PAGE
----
The Unfiltered Water of Pittsburgh

The Unfiltered Water of Pittsburgh

The Pittsburgh, Pa., Chronicle-Telegraph expatiates editorially on the benefits conferred by a copious rainfall upon that portion of the Greater Pittsburgh population living outside the zone of filtered water. It points out that while: “The drinker on the southern side of the Allegheny turns with disgust and scorn from the substance that oozes through the pipes in the unfiltered section, but to your true Alleghenian it is both meat and drink, and he thankfully gulps it down. He thus satisfies thirst and hunger between meals, and when seated at the table he enjoys (with the addition of a little flavoring) coffee of nature’s own making, the warmed-up rich brown liquid that comes to his home through the pipes that were originally intended to supply clear water for consumers. Indeed, it is a matter of common report and belief that, with the aid of a few pinches of salt, an expert chef can make a very tasty beef or rabbit stew—it depends on the season—out of a potful of the stuff just as it comes from the pipes in times of high water. But it is not to the inner man alone that this so-called water brings joy and comfort on the North Side. There are many gardens in that section, and long ago the gardeners discovered that much rich soil is washed down from Allegheny valley farms by heavy rains, and this, after coming through the pipes, is carefully gathered and spread over the gardens, resulting in a bountiful harvest of green truck. True, there arc some disadvantages which North Siders experience in times of floods and freshets, for a scraper has to be used after taking, a bath, and sand has to be combed out of the hair; but, taken as a whole, the dwellers on the North Side have much to be thankful for, and cheerfully agree that the benefits greatly overbalance the damages.”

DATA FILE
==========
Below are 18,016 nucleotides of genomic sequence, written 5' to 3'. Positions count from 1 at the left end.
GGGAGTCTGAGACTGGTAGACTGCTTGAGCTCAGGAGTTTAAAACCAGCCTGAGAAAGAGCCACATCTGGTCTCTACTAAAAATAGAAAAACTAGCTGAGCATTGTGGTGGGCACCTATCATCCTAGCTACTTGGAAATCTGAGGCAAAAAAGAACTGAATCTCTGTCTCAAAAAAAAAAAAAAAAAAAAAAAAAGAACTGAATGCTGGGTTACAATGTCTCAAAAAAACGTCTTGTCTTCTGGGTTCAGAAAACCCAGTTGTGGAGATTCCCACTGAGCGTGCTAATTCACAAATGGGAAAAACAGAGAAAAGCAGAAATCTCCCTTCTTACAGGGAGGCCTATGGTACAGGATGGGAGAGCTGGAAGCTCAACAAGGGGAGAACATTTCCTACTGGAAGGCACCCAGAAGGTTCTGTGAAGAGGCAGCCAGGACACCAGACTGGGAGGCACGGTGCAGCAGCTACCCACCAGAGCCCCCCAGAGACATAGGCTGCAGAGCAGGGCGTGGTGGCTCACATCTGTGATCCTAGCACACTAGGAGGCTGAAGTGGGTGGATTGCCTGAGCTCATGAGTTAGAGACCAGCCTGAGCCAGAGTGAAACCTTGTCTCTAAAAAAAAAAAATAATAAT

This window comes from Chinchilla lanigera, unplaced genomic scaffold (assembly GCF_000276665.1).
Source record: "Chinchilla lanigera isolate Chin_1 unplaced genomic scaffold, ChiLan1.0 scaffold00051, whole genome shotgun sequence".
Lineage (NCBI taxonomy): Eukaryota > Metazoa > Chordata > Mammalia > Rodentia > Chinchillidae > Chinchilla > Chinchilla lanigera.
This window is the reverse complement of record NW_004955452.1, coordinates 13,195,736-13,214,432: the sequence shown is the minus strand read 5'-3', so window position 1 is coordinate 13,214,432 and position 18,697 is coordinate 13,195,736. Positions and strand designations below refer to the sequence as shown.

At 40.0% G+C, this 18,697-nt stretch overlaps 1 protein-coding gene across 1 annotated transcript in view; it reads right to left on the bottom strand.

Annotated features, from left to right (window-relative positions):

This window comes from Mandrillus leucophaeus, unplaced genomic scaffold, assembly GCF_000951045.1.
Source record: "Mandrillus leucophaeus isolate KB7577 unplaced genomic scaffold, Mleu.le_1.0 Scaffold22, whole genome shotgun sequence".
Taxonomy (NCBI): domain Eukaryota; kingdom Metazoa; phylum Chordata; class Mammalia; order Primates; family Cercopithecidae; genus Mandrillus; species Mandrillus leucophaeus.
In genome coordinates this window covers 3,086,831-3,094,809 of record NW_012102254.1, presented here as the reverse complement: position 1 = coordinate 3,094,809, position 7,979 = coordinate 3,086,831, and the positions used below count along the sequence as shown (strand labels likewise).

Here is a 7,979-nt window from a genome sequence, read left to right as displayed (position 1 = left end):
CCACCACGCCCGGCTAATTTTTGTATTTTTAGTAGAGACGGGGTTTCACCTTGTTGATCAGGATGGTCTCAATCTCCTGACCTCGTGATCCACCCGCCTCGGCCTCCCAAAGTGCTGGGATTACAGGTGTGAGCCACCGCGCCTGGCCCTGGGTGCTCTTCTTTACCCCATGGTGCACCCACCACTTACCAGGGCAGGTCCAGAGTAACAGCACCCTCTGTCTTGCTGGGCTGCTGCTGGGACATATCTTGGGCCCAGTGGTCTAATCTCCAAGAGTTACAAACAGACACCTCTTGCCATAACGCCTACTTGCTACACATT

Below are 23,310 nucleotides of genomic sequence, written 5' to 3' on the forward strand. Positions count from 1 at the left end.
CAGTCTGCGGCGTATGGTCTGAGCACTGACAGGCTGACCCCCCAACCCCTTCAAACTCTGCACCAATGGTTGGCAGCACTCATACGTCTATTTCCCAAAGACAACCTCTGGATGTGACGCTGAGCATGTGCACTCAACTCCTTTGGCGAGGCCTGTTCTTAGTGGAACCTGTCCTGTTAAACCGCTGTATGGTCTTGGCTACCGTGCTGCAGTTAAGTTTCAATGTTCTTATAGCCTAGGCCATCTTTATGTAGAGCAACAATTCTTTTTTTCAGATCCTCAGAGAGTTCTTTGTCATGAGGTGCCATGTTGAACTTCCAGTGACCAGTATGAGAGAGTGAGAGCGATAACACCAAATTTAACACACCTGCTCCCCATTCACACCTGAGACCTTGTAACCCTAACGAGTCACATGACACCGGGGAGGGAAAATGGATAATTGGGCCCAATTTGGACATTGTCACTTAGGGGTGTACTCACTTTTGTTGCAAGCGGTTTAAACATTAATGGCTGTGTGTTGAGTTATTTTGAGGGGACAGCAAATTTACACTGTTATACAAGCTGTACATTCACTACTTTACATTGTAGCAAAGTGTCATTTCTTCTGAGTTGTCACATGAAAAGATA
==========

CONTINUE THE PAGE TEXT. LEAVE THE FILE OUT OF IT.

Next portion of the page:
An extension of time, till July 24, to file answers to twenty-three quo warranto proceedings instituted against that many water companies by the State of Pennsylvania has been granted. On June 7 the state filed sixty-seven suits, and in all but twenty-three instances answers have been filed,

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